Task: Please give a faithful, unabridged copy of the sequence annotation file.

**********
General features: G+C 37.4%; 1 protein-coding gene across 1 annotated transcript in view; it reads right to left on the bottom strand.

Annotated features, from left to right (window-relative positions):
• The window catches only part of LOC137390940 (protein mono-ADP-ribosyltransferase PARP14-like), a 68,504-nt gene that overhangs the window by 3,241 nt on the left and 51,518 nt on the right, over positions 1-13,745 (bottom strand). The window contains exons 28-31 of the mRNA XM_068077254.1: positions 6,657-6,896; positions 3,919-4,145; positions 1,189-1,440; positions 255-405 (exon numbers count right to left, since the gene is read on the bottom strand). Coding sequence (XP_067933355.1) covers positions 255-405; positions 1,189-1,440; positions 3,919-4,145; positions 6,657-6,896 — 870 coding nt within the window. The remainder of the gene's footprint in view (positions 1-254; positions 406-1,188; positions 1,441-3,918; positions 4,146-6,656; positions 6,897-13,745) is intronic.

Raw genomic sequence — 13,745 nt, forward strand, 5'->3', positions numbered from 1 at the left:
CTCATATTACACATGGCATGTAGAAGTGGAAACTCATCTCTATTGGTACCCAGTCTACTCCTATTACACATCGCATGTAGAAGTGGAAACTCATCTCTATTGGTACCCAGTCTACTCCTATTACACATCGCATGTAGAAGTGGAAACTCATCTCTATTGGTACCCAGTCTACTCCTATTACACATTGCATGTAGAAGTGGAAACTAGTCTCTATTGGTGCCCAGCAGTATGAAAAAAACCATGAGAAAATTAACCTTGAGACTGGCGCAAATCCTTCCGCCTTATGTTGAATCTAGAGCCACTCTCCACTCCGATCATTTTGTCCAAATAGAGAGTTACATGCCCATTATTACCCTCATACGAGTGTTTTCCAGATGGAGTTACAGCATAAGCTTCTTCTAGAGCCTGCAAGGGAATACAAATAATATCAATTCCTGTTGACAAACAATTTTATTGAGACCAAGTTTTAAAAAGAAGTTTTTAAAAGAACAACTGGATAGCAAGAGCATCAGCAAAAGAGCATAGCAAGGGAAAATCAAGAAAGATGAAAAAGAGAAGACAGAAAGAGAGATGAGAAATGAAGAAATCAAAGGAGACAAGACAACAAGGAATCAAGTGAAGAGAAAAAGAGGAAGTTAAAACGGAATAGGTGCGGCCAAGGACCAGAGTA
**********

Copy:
General features: G+C 37.4%; 1 protein-coding gene across 1 annotated transcript in view; it reads right to left on the bottom strand.

Annotated features, from left to right (window-relative positions):
• The window catches only part of LOC137390940 (protein mono-ADP-ribosyltransferase PARP14-like), a 68,504-nt gene that overhangs the window by 3,241 nt on the left and 51,518 nt on the right, over positions 1-13,745 (bottom strand). The window contains exons 28-31 of the mRNA XM_068077254.1: positions 6,657-6,896; positions 3,919-4,145; positions 1,189-1,440; positions 255-405 (exon numbers count right to left, since the gene is read on the bottom strand). Coding sequence (XP_067933355.1) covers positions 255-405; positions 1,189-1,440; positions 3,919-4,145; positions 6,657-6,896 — 870 coding nt within the window. The remainder of the gene's footprint in view (positions 1-254; positions 406-1,188; positions 1,441-3,918; positions 4,146-6,656; positions 6,897-13,745) is intronic.

Raw genomic sequence — 13,745 nt, forward strand, 5'->3', positions numbered from 1 at the left:
CTCATATTACACATGGCATGTAGAAGTGGAAACTCATCTCTATTGGTACCCAGTCTACTCCTATTACACATCGCATGTAGAAGTGGAAACTCATCTCTATTGGTACCCAGTCTACTCCTATTACACATCGCATGTAGAAGTGGAAACTCATCTCTATTGGTACCCAGTCTACTCCTATTACACATTGCATGTAGAAGTGGAAACTAGTCTCTATTGGTGCCCAGCAGTATGAAAAAAACCATGAGAAAATTAACCTTGAGACTGGCGCAAATCCTTCCGCCTTATGTTGAATCTAGAGCCACTCTCCACTCCGATCATTTTGTCCAAATAGAGAGTTACATGCCCATTATTACCCTCATACGAGTGTTTTCCAGATGGAGTTACAGCATAAGCTTCTTCTAGAGCCTGCAAGGGAATACAAATAATATCAATTCCTGTTGACAAACAATTTTATTGAGACCAAGTTTTAAAAAGAAGTTTTTAAAAGAACAACTGGATAGCAAGAGCATCAGCAAAAGAGCATAGCAAGGGAAAATCAAGAAAGATGAAAAAGAGAAGACAGAAAGAGAGATGAGAAATGAAGAAATCAAAGGAGACAAGACAACAAGGAATCAAGTGAAGAGAAAAAGAGGAAGTTAAAACGGAATAGGTGCGGCCAAGGACCAGAGTA